By TIM THORNBERRY
LOUISVILLE, Ky. — University of Kentucky (UK) College of Agriculture economists made their regular trip to the Kentucky Farm Bureau Federation Annual Meeting to deliver estimates for the 2012 crop year, and the outlook for 2013.
If all goes according to projections, Kentucky will break last year’s agricultural cash receipts this year, by topping the $5 billion mark; $5.3 billion, to be exact. While many variables went into their calculations, the panel did all possess one consistent message: Kentucky’s ag economy is strong.
UK’s Will Snell began the session with an overall view from statewide and national perspectives. He said Kentucky is in line with the rest of the nation, economically speaking.
“One topic this summer that just dominated the discussion of the farm economy was the drought. What will be surprising to many people is that, despite the fact that we had one of the worst droughts in our nation’s history, and it’s still ongoing, the USDA is projecting that net farm income will remain near all-time record high levels, certainly considerably above our 10-year average,” he said.
That amounts to about $114 billion, a mere 3 percent below the previous record set in 2011. Snell went on to say lower yields were offset by more planted acres and all-time record levels for crop prices, and relatively strong livestock prices.
Crop insurance also figured into the picture. Snell said some estimates place the total nationally at $20 billion once all payments are made. Exports have played an important role in this year’s numbers, as well. Nationally, ag exports were worth nearly $140 billion and the USDA is predicting even higher numbers next year.
From a state perspective, Snell said the drought may have had a bigger impact here than nationwide, especially when corn yields are taken into consideration. The latest USDA National Agricultural Statistics Service information estimated Kentucky corn yields to be 68 bushels per acre, off by 71 from last year and just over half of where the current U.S. yield estimate stands at 122.3 bushels.
The state’s cash receipts through September, however, were higher each month than those from 2011; 10 percent higher, in fact. Cash receipts are based on a calendar year and not a crop year, so helping the cause were crops such as corn and tobacco grown in 2011 but sold this year, Snell pointed out.
Couple that with a strong tobacco market, an increase in the equine sector and a soybean crop that turned out to be better than originally thought, and the state will enjoy record high ag cash receipts this year.
“For the first time in history, we’ll exceed $5 billion,” said Snell.
Corn and poultry will represent 18 percent each of total projected receipts, while soybeans and horses are close, with 14 percent each. Cattle will account for 13 percent, with tobacco coming in at 7 percent and dairy totaling 4 percent of the pie. The remaining 12 percent is listed as “other.”
Exports also have figured prominently into Kentucky’s ag economy. Snell said they accounted for nearly half of all state agriculture cash receipts. He also noted Kentucky is the fifth most ag trade-dependent state in the country.
Along with Snell were Kenny Burdine, Cory Walters and Tim Woods, all from UK’s Department of Agricultural Economics, along with Kentucky Farm Business Management Program Coordinator Jerry Pierce and Jeff Stringer from the UK Department of Forestry. Each gave a short summary of different ag sectors in the state.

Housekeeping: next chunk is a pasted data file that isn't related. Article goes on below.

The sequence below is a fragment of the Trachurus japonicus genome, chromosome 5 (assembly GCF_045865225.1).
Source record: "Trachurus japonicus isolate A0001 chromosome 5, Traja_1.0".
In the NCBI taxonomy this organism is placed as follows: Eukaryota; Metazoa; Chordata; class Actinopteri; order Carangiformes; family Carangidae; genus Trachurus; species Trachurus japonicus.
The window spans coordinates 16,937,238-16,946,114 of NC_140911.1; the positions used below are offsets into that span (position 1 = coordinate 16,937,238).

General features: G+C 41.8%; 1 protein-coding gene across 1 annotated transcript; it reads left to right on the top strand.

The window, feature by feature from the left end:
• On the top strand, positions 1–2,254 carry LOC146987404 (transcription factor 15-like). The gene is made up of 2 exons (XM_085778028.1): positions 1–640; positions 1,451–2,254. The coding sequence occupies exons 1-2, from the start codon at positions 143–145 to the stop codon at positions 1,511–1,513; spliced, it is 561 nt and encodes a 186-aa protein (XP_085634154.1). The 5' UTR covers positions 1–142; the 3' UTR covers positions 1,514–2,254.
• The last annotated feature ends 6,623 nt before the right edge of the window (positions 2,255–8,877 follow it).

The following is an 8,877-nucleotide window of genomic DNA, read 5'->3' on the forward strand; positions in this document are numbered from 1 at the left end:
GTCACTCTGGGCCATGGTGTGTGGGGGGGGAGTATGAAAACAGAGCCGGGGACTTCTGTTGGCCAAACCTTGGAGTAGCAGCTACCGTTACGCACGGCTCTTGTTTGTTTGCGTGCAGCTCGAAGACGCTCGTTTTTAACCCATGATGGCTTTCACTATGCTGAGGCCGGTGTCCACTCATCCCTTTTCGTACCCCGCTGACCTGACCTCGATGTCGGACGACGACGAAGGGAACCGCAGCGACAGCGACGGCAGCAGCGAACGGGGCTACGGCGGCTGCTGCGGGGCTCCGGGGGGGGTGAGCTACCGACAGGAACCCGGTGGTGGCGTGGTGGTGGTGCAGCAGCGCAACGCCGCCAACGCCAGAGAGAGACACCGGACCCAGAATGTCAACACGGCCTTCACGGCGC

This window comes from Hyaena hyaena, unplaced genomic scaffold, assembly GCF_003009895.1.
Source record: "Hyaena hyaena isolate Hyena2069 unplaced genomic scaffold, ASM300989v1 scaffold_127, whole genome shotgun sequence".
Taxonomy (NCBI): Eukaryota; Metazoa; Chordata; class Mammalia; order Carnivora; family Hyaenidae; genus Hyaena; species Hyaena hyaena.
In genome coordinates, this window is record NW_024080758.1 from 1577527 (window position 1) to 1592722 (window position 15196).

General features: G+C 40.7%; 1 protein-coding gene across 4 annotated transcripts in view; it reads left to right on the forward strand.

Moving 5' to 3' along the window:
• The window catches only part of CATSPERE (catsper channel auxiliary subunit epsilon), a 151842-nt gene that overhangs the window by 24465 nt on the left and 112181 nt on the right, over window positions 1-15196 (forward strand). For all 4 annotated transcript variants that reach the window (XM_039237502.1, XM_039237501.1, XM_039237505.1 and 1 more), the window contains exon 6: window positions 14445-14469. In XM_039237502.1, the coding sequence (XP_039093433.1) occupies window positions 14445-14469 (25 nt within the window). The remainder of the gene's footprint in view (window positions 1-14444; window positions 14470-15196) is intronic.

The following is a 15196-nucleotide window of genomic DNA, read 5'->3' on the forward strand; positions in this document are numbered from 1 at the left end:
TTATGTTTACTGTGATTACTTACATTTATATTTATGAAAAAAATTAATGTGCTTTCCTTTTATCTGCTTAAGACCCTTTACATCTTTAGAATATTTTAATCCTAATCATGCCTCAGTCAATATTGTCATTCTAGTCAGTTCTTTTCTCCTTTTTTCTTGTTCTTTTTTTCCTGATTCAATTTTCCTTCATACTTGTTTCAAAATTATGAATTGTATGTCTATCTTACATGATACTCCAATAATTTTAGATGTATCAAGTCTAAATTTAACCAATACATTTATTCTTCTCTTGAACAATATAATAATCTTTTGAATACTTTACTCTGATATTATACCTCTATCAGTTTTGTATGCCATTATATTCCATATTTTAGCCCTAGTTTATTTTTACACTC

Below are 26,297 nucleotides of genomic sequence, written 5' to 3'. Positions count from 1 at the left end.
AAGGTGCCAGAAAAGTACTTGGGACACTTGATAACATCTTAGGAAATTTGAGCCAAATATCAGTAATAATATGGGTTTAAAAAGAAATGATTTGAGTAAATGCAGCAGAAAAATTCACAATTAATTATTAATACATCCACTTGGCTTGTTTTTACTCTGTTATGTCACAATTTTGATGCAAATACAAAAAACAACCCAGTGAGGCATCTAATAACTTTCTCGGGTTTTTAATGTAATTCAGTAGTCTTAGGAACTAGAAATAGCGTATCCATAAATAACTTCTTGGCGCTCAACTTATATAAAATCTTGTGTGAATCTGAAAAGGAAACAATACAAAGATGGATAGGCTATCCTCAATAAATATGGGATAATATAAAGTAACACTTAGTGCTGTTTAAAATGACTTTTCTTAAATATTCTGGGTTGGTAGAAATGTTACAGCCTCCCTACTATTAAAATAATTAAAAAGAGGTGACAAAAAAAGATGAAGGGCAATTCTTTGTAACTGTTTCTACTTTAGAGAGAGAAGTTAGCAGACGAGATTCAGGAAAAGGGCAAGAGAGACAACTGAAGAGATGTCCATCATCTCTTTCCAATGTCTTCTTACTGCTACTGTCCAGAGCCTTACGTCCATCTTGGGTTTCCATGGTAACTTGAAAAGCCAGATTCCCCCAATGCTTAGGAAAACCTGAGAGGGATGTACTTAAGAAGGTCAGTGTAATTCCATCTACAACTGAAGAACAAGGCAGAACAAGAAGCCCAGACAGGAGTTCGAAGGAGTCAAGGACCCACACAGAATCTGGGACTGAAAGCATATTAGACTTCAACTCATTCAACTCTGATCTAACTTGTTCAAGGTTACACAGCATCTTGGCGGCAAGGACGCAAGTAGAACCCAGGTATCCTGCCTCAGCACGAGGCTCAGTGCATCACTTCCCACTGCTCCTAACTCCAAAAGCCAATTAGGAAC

Burdine, who reported on livestock, said among other things the equine market was showing signs of improvement, while poultry has remained the largest source of Kentucky cash receipts for the last three years and confirmed it is likely to be in the top two this year. While the cattle market remains positive price-wise, the cowherd has lost 212,000 beef cows since 2007.
Walters said the big news in grain production remained the loss of corn yields. Offsetting that, however, were increases in acres and higher market prices. He also noted ending stocks for corn and soybeans will be fewer going into next year’s planting season and prices should remain strong.
Woods said the horticulture sector continues to see growth and this year’s cash receipts projection should be approximately $121 million.
“In its own way (horticulture) has been responding to a lot of efforts that we’ve put in the state to try and encourage diversification particularly on the produce side,” he added. “Despite some impacts from the recession, we’re still looking at a pretty strong year with a number of different factors contributing to it, but mostly things have gone well for the annual vegetable folks.”
In tobacco, Snell said this year burley and dark crops could reach the $400 million mark, the highest in the tobacco buyout era.
Stringer said the forestry economy has a direct impact in Kentucky, of more than $6.3 billion, with a total impact of nearly $10 billion. The state is the leading producer of hardwood saw and veneer logs in the South, and in the top three nationally.
Stringer added he thinks declines over the last few years will come to an end next year.
While this year looks to be in record territory again with cash receipts, the economists are projecting 2013 to be slightly better, with the possibility of receipts reaching the $5.4 billion-$5.6 billion level. A copy of the outlook, including information on individual farm sectors, can be found at www.ca.uky.edu/cmspubsclass/files /esm/2013Outlook.pdf